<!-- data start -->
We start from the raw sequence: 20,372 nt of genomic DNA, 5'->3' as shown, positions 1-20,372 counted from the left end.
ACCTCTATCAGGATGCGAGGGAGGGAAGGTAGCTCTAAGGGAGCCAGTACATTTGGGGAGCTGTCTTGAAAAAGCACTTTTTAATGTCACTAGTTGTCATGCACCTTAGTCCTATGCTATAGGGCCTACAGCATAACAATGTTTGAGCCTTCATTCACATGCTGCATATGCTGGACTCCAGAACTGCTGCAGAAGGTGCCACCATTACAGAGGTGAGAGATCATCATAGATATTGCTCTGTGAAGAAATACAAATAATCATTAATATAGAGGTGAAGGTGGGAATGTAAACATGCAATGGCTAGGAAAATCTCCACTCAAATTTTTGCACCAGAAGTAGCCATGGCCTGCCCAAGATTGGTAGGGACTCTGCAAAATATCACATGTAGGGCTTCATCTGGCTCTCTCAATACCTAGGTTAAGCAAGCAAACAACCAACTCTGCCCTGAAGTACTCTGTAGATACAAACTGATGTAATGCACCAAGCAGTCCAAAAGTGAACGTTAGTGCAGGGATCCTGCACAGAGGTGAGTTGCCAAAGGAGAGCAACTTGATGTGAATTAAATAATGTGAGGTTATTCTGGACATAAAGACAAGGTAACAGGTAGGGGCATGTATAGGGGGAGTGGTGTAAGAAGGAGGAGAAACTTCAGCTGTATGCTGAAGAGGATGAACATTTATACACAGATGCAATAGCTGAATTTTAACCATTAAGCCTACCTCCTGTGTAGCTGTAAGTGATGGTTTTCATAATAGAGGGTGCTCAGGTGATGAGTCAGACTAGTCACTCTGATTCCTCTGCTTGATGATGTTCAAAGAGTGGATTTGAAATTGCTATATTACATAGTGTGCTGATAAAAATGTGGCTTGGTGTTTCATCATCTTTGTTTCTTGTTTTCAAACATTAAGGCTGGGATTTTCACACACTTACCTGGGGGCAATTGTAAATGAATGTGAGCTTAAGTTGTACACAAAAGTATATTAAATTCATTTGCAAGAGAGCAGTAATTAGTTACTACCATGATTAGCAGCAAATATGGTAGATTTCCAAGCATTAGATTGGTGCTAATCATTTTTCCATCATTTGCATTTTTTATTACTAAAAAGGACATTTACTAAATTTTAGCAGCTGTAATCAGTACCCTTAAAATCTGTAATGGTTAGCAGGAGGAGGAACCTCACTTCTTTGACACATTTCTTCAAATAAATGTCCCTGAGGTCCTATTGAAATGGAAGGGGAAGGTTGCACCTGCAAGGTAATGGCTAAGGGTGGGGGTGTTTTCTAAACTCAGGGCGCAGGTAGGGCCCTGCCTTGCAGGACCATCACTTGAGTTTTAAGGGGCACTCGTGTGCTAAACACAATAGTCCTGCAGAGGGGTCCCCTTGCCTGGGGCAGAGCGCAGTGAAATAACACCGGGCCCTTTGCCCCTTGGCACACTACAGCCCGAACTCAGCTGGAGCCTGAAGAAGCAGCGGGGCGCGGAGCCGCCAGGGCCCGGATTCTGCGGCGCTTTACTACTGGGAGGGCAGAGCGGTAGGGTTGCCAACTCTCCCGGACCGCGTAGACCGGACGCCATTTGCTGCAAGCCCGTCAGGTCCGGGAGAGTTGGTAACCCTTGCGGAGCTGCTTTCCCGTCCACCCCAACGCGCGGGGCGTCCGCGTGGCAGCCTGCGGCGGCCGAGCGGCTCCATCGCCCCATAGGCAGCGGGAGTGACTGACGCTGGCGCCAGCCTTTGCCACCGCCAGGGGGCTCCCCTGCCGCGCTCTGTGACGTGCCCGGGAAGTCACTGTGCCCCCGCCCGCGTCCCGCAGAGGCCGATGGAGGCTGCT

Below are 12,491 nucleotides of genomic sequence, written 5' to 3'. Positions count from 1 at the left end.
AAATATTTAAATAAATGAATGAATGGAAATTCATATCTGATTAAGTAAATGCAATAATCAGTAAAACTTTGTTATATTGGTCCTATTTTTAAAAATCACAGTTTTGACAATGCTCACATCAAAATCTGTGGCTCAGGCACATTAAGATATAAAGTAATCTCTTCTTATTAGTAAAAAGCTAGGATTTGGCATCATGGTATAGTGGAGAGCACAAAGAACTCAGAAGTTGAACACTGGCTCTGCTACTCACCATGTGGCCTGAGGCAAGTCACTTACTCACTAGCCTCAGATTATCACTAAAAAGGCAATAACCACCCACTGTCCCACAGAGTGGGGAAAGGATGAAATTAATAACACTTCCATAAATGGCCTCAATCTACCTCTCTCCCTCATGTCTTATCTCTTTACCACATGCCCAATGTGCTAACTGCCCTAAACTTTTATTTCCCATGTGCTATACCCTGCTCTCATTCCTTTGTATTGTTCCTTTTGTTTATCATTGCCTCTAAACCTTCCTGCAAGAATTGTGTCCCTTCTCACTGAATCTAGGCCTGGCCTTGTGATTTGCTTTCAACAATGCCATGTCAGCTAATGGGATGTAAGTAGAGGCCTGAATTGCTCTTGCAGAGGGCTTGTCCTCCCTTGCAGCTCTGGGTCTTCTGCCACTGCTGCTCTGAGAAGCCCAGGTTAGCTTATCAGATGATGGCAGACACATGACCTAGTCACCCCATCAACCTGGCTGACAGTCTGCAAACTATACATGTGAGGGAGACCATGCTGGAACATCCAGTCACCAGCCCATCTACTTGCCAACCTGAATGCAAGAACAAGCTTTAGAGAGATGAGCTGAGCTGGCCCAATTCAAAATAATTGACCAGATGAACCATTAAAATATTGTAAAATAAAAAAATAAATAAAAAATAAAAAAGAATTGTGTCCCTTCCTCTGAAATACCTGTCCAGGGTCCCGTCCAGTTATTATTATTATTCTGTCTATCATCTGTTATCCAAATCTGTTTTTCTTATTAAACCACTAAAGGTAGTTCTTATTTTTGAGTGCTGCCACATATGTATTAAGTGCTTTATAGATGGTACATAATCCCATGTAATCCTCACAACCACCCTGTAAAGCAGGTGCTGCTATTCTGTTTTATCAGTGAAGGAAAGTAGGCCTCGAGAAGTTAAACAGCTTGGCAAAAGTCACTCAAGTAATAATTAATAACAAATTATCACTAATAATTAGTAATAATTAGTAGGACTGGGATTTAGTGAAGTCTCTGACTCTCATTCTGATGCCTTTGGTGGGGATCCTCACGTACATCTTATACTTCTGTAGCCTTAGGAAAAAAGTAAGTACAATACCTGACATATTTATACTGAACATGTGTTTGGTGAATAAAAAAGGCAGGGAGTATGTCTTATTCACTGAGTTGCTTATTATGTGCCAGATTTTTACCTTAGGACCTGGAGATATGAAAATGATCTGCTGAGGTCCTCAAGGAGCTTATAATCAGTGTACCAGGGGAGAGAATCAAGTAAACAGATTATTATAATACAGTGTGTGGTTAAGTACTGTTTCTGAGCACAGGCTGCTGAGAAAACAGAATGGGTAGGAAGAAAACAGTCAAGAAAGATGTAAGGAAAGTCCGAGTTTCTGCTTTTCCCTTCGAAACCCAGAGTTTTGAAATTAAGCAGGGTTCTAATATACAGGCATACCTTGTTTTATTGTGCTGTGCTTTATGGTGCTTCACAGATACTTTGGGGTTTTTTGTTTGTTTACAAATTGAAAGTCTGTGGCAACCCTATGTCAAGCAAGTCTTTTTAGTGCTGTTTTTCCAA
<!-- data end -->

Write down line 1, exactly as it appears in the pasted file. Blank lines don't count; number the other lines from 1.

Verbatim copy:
We start from the raw sequence: 20,372 nt of genomic DNA, 5'->3' as shown, positions 1-20,372 counted from the left end.